On Nov. 20, President Obama made an announcement all of agriculture has long been waiting for: He set a plan in motion to fix the dysfunctional immigration system that has frustrated our nation for decades.
As I watched the commentary roll in from various industry organizations in the days that followed, I was taken aback by the amount of criticism that swiftly descended upon the president’s actions and his proposed plan.
While many may argue that President Obama may have overextended his reach by making the executive order, drafting this plan places immigration reform front and center and gives Congress a stronger impetus to take action.
There’s been a lot of back and forth in recent years about what needs to be done to fix the current system, and there were times when it seemed like a consensus might never be reached.
After it was announced that Speaker John Boehner refused to allow a vote on immigration reform, the president and CEO of Western Growers, Tom Nassif, expressed his frustration regarding the inability to reach an agreement in a public statement: “What issues, other than party politics, are stopping the House from doing what this country wants and needs?” Nassif said in his statement.
That same sentiment is expressed in many of the conversations I have with growers about immigration reform, and was very apparent in my most recent conversation with American Vegetable Grower’s January cover subject Fred Leitz of Leitz Farms.
Leitz is currently vice president of the National Council of Agricultural Employers, so he understands more than many just how critical it is to put party politics aside in order to come to a final agreement.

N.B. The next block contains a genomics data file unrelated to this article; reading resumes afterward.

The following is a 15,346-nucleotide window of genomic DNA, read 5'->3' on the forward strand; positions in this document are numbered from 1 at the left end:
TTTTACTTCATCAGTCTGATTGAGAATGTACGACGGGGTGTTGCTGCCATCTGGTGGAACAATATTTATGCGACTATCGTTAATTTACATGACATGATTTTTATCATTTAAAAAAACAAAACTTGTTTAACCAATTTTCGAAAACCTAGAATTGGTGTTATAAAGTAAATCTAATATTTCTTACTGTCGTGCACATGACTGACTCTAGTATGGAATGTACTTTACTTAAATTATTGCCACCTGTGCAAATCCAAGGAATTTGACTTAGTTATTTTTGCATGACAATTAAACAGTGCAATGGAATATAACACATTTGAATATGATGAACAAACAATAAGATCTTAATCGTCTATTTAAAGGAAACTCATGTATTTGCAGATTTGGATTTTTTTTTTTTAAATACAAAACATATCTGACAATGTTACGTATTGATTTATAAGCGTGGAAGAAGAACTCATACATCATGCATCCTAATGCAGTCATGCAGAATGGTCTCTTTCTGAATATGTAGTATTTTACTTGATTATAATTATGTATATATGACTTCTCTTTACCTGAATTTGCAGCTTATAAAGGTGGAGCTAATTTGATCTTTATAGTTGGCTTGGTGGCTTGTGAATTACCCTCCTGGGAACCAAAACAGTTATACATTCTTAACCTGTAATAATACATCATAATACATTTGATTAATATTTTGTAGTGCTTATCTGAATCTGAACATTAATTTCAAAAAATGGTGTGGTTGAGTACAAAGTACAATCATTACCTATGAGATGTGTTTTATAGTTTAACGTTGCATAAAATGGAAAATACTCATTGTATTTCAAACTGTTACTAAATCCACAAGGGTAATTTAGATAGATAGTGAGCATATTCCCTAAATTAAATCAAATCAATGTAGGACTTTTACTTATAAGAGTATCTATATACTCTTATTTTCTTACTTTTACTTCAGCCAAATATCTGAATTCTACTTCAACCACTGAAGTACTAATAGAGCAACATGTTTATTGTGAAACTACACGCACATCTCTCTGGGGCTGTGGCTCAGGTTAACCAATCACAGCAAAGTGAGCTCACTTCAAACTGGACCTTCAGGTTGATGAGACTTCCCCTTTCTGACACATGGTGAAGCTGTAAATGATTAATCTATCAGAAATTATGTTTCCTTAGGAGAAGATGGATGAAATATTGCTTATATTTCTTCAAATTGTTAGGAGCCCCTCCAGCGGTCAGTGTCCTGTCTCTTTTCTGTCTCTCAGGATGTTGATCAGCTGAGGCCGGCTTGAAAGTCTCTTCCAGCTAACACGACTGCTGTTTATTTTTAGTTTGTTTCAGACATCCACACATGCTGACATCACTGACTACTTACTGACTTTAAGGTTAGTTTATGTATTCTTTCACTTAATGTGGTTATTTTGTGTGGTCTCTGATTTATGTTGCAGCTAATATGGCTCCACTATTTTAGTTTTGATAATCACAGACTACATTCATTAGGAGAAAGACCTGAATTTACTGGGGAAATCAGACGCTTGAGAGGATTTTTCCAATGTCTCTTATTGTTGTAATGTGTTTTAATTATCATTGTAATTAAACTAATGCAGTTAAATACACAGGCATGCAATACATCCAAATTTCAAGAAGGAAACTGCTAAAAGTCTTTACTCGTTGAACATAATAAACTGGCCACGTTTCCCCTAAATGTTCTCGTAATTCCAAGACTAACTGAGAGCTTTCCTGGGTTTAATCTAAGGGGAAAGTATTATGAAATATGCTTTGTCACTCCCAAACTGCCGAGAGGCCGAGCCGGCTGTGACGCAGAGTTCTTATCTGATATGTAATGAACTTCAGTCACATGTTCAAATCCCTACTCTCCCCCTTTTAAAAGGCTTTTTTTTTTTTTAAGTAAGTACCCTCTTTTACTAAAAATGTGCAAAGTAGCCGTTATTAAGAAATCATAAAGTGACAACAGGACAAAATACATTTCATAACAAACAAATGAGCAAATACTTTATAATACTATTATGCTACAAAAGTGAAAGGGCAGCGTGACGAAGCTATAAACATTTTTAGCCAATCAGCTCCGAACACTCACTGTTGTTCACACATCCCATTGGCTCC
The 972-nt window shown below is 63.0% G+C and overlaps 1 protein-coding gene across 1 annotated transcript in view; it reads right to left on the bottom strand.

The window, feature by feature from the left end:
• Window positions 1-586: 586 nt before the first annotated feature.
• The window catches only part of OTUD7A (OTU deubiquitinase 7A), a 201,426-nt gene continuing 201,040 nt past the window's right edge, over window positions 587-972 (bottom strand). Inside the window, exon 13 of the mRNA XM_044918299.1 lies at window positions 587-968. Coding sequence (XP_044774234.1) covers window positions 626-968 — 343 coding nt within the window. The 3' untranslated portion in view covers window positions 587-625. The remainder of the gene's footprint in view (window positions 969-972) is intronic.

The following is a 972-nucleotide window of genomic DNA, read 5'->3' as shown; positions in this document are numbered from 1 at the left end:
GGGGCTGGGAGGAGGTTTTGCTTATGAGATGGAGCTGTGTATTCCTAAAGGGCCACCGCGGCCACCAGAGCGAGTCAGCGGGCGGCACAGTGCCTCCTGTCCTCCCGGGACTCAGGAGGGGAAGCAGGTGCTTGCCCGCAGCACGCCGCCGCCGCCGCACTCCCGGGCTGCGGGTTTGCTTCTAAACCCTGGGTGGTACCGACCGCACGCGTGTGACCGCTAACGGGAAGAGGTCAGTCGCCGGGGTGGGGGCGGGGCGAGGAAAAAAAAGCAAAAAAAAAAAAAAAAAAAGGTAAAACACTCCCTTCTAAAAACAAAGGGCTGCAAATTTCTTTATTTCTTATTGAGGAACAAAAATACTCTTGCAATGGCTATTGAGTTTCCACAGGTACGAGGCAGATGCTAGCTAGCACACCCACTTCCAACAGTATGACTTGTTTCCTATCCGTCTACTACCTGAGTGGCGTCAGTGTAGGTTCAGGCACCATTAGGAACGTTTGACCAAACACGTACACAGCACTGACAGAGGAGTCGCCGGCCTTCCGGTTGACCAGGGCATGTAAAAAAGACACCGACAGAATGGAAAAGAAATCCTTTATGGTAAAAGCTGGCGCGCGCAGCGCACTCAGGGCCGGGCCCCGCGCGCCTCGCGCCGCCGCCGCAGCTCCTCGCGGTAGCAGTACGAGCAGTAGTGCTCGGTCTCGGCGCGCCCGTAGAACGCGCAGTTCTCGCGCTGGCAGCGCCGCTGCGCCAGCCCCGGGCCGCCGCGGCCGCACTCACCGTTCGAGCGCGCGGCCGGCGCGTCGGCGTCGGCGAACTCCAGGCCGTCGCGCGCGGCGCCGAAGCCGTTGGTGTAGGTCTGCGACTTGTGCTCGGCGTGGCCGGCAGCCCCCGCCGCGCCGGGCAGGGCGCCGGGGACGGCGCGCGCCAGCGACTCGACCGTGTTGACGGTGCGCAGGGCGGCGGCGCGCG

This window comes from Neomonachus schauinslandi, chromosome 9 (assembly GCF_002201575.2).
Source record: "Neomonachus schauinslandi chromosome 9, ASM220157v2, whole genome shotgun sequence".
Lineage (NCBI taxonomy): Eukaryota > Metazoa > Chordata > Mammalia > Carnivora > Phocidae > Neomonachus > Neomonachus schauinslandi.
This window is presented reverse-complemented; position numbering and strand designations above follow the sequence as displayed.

Despite his feelings on the president taking executive action, he expressed relief upon hearing that after decades, a decision had finally been made. “I think if he hadn’t done anything and told Congress, ‘bring me something in six months,’ [Congress would] still be all up in arms,” said Leitz.
Most of what I’ve learned about immigration policy I’ve learned within the last several years talking to growers, and from what I’ve observed, it’s a complex issue that won’t take a one size fits all approach.
Different industries have different needs regarding labor, and agriculture should receive the specific attention it deserves in order to develop policies that suit it best.
Whether or not you agree with his actions or side with him politically, President Obama took what he saw as Congresses’ inability to act, and used it as an opportunity to draft a plan that has been sorely needed for years.
In the spirit of working together to achieve a common goal, maybe we should ditch the “left vs. right” mentality we’ve let delay the decision-making process. There’s still a long way to go until we finalize a plan that satisfies agriculture’s labor needs, but in the meantime, it can’t hurt to try a new approach and push politics aside.